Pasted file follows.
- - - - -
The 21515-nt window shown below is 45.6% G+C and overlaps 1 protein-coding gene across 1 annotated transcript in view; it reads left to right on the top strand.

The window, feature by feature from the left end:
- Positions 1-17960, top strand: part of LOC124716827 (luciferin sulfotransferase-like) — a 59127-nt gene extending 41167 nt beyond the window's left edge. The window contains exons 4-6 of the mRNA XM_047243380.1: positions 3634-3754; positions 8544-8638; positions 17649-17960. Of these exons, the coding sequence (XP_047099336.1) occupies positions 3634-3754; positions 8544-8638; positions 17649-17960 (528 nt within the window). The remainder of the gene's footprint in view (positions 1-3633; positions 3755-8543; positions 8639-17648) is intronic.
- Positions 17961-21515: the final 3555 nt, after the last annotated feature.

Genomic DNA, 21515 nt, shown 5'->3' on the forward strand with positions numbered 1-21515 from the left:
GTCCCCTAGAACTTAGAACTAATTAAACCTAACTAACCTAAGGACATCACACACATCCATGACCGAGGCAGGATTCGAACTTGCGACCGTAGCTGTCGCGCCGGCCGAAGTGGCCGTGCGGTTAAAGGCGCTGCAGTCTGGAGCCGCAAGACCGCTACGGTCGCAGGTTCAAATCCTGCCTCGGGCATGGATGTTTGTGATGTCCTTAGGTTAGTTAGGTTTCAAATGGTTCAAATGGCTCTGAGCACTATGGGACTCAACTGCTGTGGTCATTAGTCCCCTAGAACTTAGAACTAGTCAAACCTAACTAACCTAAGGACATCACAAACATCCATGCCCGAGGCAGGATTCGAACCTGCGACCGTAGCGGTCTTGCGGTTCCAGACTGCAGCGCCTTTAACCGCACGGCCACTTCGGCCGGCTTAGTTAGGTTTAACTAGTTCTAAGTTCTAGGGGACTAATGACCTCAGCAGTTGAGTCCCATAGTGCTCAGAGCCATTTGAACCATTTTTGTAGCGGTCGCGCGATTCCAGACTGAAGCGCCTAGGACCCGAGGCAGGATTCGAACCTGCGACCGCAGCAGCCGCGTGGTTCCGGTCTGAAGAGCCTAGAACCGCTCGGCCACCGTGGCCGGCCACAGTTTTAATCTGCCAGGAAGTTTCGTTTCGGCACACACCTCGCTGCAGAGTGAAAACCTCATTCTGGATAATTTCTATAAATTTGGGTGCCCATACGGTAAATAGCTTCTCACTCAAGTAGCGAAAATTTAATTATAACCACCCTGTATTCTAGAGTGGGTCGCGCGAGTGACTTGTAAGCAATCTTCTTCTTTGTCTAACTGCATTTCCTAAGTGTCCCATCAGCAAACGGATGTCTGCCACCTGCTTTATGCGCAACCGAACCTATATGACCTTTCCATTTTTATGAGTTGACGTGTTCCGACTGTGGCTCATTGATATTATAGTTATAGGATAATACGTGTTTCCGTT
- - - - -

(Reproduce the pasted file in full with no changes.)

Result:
The 21515-nt window shown below is 45.6% G+C and overlaps 1 protein-coding gene across 1 annotated transcript in view; it reads left to right on the top strand.

The window, feature by feature from the left end:
- Positions 1-17960, top strand: part of LOC124716827 (luciferin sulfotransferase-like) — a 59127-nt gene extending 41167 nt beyond the window's left edge. The window contains exons 4-6 of the mRNA XM_047243380.1: positions 3634-3754; positions 8544-8638; positions 17649-17960. Of these exons, the coding sequence (XP_047099336.1) occupies positions 3634-3754; positions 8544-8638; positions 17649-17960 (528 nt within the window). The remainder of the gene's footprint in view (positions 1-3633; positions 3755-8543; positions 8639-17648) is intronic.
- Positions 17961-21515: the final 3555 nt, after the last annotated feature.

Genomic DNA, 21515 nt, shown 5'->3' on the forward strand with positions numbered 1-21515 from the left:
GTCCCCTAGAACTTAGAACTAATTAAACCTAACTAACCTAAGGACATCACACACATCCATGACCGAGGCAGGATTCGAACTTGCGACCGTAGCTGTCGCGCCGGCCGAAGTGGCCGTGCGGTTAAAGGCGCTGCAGTCTGGAGCCGCAAGACCGCTACGGTCGCAGGTTCAAATCCTGCCTCGGGCATGGATGTTTGTGATGTCCTTAGGTTAGTTAGGTTTCAAATGGTTCAAATGGCTCTGAGCACTATGGGACTCAACTGCTGTGGTCATTAGTCCCCTAGAACTTAGAACTAGTCAAACCTAACTAACCTAAGGACATCACAAACATCCATGCCCGAGGCAGGATTCGAACCTGCGACCGTAGCGGTCTTGCGGTTCCAGACTGCAGCGCCTTTAACCGCACGGCCACTTCGGCCGGCTTAGTTAGGTTTAACTAGTTCTAAGTTCTAGGGGACTAATGACCTCAGCAGTTGAGTCCCATAGTGCTCAGAGCCATTTGAACCATTTTTGTAGCGGTCGCGCGATTCCAGACTGAAGCGCCTAGGACCCGAGGCAGGATTCGAACCTGCGACCGCAGCAGCCGCGTGGTTCCGGTCTGAAGAGCCTAGAACCGCTCGGCCACCGTGGCCGGCCACAGTTTTAATCTGCCAGGAAGTTTCGTTTCGGCACACACCTCGCTGCAGAGTGAAAACCTCATTCTGGATAATTTCTATAAATTTGGGTGCCCATACGGTAAATAGCTTCTCACTCAAGTAGCGAAAATTTAATTATAACCACCCTGTATTCTAGAGTGGGTCGCGCGAGTGACTTGTAAGCAATCTTCTTCTTTGTCTAACTGCATTTCCTAAGTGTCCCATCAGCAAACGGATGTCTGCCACCTGCTTTATGCGCAACCGAACCTATATGACCTTTCCATTTTTATGAGTTGACGTGTTCCGACTGTGGCTCATTGATATTATAGTTATAGGATAATACGTGTTTCCGTT